Berkeley teen wins coveted Bronfman Youth Fellowship

And that has its benefits. In fact, the Berkeley teen thinks it was this blend of qualities that earned her one of 26 coveted Bronfman Youth Fellowships for an all-expenses-paid, five-week trip to Israel this summer.

The Youth Fellowship program, founded 11 years ago by Edgar M. Bronfman, chair of the Seagram Co. Ltd. and president of the World Jewish Congress, develops young leadership in the Jewish community. The program's goal is to foster understanding, open lines of communication and identify a common agenda that cuts across lines of diversity in world Jewry.

"I'm an Orthodox Jew, but I'm also open to other kinds of Jews," says Rosen.

"Orthodoxy has the reputation of being strict and not approving of other types of Jews. I made sure [the interviewing committee] knew that wasn't the kind of Orthodox Jew I am."

Rosen was one of 450 high school juniors to submit an application to the program last fall. That pool narrowed to 50 candidates who were invited to Los Angeles for personal interviews. This spring Rosen was told she had made the final cut and would receive one of the fellowships.

"I was very surprised," said Rosen, who felt that just being selected as a finalist was a major accomplishment. She is the only Californian in the group, whose members come from throughout the United States and Canada.

The fellowship recipients represent all factions of the Jewish community, including the three major Jewish movements, Reconstructionists and unaffiliated. While in Israel, participants will meet with political leaders, members of the Knesset, educators and literary figures, including Rosen's favorite poet, Yehuda Amichai. They will explore the political, social and religious issues facing world Jewry.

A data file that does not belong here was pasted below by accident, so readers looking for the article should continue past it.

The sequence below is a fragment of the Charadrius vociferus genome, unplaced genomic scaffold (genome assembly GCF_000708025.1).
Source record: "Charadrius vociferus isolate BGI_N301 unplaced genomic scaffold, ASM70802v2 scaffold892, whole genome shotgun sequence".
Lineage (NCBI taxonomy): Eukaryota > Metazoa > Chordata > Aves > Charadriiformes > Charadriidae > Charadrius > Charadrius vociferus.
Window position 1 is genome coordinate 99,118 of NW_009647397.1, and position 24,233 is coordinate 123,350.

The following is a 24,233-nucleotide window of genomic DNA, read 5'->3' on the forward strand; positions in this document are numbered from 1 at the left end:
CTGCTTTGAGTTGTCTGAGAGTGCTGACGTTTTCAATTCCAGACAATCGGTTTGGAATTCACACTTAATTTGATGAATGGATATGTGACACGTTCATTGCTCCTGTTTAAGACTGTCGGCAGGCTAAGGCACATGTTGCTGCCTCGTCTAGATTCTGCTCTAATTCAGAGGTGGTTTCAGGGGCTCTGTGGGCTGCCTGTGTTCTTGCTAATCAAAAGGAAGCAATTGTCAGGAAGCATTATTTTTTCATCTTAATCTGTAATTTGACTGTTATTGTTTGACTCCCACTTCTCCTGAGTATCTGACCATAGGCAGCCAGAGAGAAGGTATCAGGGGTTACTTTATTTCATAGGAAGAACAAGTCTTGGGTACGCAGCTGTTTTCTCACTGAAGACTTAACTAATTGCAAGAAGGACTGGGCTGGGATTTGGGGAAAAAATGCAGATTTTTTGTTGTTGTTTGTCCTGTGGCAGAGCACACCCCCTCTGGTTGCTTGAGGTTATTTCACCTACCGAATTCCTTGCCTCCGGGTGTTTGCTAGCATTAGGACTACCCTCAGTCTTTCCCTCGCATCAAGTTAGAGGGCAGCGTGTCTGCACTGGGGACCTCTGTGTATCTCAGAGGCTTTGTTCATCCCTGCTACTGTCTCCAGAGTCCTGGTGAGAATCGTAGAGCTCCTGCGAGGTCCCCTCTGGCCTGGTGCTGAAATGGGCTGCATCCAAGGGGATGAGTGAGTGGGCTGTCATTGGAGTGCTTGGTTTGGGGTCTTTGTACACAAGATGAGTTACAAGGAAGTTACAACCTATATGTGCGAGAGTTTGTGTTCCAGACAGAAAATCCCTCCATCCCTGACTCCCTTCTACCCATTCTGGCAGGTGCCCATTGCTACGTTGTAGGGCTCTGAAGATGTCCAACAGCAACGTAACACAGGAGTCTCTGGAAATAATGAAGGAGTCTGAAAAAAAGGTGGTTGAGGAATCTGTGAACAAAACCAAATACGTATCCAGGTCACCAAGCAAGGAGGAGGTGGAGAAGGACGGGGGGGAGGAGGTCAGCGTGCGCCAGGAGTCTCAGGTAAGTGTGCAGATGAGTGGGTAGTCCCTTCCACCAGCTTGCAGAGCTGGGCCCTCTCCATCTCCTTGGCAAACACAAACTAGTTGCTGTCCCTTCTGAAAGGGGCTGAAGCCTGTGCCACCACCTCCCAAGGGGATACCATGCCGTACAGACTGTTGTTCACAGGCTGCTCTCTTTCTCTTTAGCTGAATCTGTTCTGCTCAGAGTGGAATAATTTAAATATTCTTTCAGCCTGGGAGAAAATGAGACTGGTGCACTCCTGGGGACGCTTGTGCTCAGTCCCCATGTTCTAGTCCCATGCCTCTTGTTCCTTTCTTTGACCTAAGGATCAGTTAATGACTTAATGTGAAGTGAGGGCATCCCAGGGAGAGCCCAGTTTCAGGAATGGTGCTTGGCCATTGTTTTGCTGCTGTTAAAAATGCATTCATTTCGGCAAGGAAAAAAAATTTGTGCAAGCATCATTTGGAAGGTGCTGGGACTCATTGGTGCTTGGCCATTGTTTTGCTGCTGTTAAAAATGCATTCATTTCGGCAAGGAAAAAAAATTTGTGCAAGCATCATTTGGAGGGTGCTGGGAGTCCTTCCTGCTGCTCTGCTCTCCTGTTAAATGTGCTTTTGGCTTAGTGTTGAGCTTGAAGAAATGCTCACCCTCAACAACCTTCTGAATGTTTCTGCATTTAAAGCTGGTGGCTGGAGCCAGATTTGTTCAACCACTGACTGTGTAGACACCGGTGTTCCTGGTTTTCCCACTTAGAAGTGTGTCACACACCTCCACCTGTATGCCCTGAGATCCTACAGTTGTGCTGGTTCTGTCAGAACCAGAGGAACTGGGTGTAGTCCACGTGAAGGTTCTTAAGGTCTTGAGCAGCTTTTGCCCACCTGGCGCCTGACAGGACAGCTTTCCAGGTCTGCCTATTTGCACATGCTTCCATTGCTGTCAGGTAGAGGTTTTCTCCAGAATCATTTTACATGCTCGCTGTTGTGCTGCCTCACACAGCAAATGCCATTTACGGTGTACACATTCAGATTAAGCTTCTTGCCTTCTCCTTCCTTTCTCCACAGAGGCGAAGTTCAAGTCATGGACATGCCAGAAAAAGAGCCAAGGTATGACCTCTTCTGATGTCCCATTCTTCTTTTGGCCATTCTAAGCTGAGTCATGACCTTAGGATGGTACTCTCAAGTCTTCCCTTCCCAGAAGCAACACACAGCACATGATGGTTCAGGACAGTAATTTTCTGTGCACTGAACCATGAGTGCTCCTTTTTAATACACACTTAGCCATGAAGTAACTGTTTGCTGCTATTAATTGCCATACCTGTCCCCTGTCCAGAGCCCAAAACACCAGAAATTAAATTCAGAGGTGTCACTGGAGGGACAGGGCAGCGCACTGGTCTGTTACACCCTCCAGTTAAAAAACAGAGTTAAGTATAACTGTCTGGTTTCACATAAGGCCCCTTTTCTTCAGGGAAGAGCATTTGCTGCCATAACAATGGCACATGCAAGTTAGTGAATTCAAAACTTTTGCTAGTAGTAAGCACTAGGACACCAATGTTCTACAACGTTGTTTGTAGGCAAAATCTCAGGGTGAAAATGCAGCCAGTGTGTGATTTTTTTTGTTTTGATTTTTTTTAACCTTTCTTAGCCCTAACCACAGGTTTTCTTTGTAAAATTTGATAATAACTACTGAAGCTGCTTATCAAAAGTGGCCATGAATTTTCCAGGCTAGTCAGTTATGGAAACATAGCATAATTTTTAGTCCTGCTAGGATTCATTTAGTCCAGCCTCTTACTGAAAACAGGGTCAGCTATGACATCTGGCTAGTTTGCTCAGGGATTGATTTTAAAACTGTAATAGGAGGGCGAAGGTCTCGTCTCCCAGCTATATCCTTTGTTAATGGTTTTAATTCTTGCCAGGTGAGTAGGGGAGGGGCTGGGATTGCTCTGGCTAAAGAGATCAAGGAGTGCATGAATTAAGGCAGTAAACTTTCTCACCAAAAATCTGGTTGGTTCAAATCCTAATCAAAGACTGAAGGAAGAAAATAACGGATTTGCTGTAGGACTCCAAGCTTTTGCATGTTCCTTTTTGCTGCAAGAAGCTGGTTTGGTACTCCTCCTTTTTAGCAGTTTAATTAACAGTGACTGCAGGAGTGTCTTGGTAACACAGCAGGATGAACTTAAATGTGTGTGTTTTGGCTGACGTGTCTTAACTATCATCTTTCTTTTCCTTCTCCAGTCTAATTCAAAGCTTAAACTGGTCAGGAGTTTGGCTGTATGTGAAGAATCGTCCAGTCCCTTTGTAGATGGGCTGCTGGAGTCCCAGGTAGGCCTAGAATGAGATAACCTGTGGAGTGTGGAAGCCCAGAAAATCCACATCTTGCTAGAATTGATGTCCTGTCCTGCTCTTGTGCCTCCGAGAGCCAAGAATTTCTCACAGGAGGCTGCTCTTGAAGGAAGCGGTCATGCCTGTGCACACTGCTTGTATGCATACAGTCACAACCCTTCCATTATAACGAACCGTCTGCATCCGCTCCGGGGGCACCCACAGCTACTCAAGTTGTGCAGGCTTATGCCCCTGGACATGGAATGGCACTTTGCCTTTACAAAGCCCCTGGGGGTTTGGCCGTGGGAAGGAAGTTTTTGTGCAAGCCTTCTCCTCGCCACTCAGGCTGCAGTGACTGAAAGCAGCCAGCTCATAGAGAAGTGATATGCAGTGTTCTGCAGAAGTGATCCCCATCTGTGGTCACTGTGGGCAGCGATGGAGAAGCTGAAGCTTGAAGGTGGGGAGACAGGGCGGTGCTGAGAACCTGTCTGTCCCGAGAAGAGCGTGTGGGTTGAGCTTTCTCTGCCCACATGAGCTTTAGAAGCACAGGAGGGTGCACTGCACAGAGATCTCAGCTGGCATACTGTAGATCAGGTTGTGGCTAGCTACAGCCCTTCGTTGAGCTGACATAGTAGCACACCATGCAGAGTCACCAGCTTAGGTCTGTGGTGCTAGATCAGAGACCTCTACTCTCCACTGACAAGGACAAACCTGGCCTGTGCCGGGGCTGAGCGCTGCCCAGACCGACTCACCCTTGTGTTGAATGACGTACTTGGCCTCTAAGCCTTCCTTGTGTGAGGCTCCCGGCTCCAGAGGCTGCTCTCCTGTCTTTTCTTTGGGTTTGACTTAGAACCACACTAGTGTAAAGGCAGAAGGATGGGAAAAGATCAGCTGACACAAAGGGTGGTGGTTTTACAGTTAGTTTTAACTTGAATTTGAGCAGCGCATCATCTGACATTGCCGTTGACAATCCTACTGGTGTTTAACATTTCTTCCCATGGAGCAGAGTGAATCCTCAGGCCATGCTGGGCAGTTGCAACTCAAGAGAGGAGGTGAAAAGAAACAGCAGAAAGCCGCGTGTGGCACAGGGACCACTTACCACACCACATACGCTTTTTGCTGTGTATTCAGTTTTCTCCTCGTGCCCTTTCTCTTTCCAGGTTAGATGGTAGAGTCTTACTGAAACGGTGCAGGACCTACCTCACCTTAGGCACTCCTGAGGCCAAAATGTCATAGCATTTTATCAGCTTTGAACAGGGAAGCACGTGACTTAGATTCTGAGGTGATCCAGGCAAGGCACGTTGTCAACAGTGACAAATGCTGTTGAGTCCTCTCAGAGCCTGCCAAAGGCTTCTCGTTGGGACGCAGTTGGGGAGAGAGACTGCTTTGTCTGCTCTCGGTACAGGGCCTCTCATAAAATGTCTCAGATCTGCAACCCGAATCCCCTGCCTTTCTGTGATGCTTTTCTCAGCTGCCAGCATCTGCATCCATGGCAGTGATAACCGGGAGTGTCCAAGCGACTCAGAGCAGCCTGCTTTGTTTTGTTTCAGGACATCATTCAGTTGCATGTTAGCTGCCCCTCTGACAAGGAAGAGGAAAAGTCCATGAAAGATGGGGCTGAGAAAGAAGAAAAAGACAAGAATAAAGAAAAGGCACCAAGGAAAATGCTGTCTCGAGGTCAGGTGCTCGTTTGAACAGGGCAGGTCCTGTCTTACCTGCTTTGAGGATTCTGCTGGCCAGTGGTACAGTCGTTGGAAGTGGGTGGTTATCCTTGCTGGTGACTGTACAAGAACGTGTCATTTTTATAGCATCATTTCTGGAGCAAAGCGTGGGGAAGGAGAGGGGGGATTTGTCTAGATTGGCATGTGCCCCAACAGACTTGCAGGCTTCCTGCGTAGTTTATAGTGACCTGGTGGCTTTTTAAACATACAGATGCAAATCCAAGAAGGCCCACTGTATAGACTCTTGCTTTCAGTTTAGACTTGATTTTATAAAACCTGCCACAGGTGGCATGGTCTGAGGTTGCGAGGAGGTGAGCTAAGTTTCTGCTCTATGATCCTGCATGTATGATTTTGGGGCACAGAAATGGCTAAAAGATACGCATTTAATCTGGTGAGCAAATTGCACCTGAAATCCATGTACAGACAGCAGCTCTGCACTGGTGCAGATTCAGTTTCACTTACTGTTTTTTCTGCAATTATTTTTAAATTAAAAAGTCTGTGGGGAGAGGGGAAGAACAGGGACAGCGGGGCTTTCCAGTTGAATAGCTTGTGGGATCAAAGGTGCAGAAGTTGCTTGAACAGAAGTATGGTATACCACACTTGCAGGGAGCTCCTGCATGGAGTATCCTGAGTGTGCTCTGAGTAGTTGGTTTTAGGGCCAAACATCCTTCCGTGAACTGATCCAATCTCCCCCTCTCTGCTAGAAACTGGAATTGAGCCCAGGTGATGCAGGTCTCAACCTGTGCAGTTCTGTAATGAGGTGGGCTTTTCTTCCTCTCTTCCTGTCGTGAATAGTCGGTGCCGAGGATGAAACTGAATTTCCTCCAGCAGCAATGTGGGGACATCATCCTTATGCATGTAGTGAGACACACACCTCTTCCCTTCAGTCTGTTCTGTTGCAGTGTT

They will also have time for some fun. The group will camp at Masada, tour the Golan and take a trip to the Negev.

The daughter of Lawrence Livermore scientist Mordecai Rosen and Lafayette attorney Rena Rosen, Rosen has just completed her junior year at the College Preparatory School in Oakland. She was student body secretary and a member of the jazz choir, student-faculty curriculum committee, environmental committee and the school's chapter of the National Organization for Women. She also writes for the school paper and is a member of the varsity cross-country team.

She is active in Berkeley's Congregation Ahavat Yisrael, where she attends Talmud and Tanakh classes.

She studied Hebrew at Tehiyah Day School, now in El Cerrito, and with four previous trips to Israel under her belt, she's had an opportunity to test her language skills.

Last summer in Israel, "I found that all my Hebrew was coming back." She worked at the Technion Institute in Haifa as a research assistant to a team developing a new method of ovarian cancer detection.

"One of my dreams has always been to live in Israel," Rosen said. "A lot of us have that dream. It's not so realistic these days. It's not so safe. It's hard to get a job."

But taking a year off between high school and college to study in Israel is a real possibility. Which college she'll attend is still an open question.

Rosen has toured schools in the East but has not yet made any decisions. She will get a taste of college life next year when, as a high school senior, she plans to take a class at U.C. Berkeley.

"I love everything I'm doing now," said Rosen, whose interests are so varied that deciding which course to take is a conundrum. "I love my studies. It's more a matter of indecision than lack of ambition."